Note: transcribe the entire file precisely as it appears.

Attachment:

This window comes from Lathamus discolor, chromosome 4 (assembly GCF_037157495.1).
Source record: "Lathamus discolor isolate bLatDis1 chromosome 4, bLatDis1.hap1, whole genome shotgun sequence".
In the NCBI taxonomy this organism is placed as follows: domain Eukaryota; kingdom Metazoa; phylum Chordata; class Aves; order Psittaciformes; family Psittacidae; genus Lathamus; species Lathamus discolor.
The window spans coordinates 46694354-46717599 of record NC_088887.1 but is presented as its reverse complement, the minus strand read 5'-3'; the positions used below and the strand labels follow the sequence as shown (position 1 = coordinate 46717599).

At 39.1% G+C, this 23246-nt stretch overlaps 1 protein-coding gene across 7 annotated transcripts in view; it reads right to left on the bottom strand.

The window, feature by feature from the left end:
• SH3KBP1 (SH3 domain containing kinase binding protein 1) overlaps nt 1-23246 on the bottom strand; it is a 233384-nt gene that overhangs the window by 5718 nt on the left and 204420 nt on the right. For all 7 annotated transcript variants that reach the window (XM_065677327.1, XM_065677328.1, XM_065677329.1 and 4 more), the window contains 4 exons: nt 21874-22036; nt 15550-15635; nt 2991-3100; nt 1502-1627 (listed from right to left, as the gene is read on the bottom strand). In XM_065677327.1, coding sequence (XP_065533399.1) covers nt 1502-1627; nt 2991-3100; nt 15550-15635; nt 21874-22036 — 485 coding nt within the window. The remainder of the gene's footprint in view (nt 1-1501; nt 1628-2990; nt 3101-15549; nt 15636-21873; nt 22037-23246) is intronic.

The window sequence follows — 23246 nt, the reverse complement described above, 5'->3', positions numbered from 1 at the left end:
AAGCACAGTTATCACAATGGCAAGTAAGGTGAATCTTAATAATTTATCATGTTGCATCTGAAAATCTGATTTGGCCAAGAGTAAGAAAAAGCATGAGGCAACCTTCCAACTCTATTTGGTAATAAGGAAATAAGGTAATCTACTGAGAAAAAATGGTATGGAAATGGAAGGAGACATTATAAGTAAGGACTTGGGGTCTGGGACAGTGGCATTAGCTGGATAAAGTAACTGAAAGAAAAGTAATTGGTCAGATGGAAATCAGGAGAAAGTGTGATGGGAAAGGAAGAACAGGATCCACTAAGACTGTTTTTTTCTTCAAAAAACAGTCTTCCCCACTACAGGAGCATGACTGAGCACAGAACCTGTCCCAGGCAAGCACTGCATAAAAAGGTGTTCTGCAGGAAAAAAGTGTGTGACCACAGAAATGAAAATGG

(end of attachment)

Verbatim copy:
This window comes from Lathamus discolor, chromosome 4 (assembly GCF_037157495.1).
Source record: "Lathamus discolor isolate bLatDis1 chromosome 4, bLatDis1.hap1, whole genome shotgun sequence".
In the NCBI taxonomy this organism is placed as follows: domain Eukaryota; kingdom Metazoa; phylum Chordata; class Aves; order Psittaciformes; family Psittacidae; genus Lathamus; species Lathamus discolor.
The window spans coordinates 46694354-46717599 of record NC_088887.1 but is presented as its reverse complement, the minus strand read 5'-3'; the positions used below and the strand labels follow the sequence as shown (position 1 = coordinate 46717599).

At 39.1% G+C, this 23246-nt stretch overlaps 1 protein-coding gene across 7 annotated transcripts in view; it reads right to left on the bottom strand.

The window, feature by feature from the left end:
• SH3KBP1 (SH3 domain containing kinase binding protein 1) overlaps nt 1-23246 on the bottom strand; it is a 233384-nt gene that overhangs the window by 5718 nt on the left and 204420 nt on the right. For all 7 annotated transcript variants that reach the window (XM_065677327.1, XM_065677328.1, XM_065677329.1 and 4 more), the window contains 4 exons: nt 21874-22036; nt 15550-15635; nt 2991-3100; nt 1502-1627 (listed from right to left, as the gene is read on the bottom strand). In XM_065677327.1, coding sequence (XP_065533399.1) covers nt 1502-1627; nt 2991-3100; nt 15550-15635; nt 21874-22036 — 485 coding nt within the window. The remainder of the gene's footprint in view (nt 1-1501; nt 1628-2990; nt 3101-15549; nt 15636-21873; nt 22037-23246) is intronic.

The window sequence follows — 23246 nt, the reverse complement described above, 5'->3', positions numbered from 1 at the left end:
AAGCACAGTTATCACAATGGCAAGTAAGGTGAATCTTAATAATTTATCATGTTGCATCTGAAAATCTGATTTGGCCAAGAGTAAGAAAAAGCATGAGGCAACCTTCCAACTCTATTTGGTAATAAGGAAATAAGGTAATCTACTGAGAAAAAATGGTATGGAAATGGAAGGAGACATTATAAGTAAGGACTTGGGGTCTGGGACAGTGGCATTAGCTGGATAAAGTAACTGAAAGAAAAGTAATTGGTCAGATGGAAATCAGGAGAAAGTGTGATGGGAAAGGAAGAACAGGATCCACTAAGACTGTTTTTTTCTTCAAAAAACAGTCTTCCCCACTACAGGAGCATGACTGAGCACAGAACCTGTCCCAGGCAAGCACTGCATAAAAAGGTGTTCTGCAGGAAAAAAGTGTGTGACCACAGAAATGAAAATGG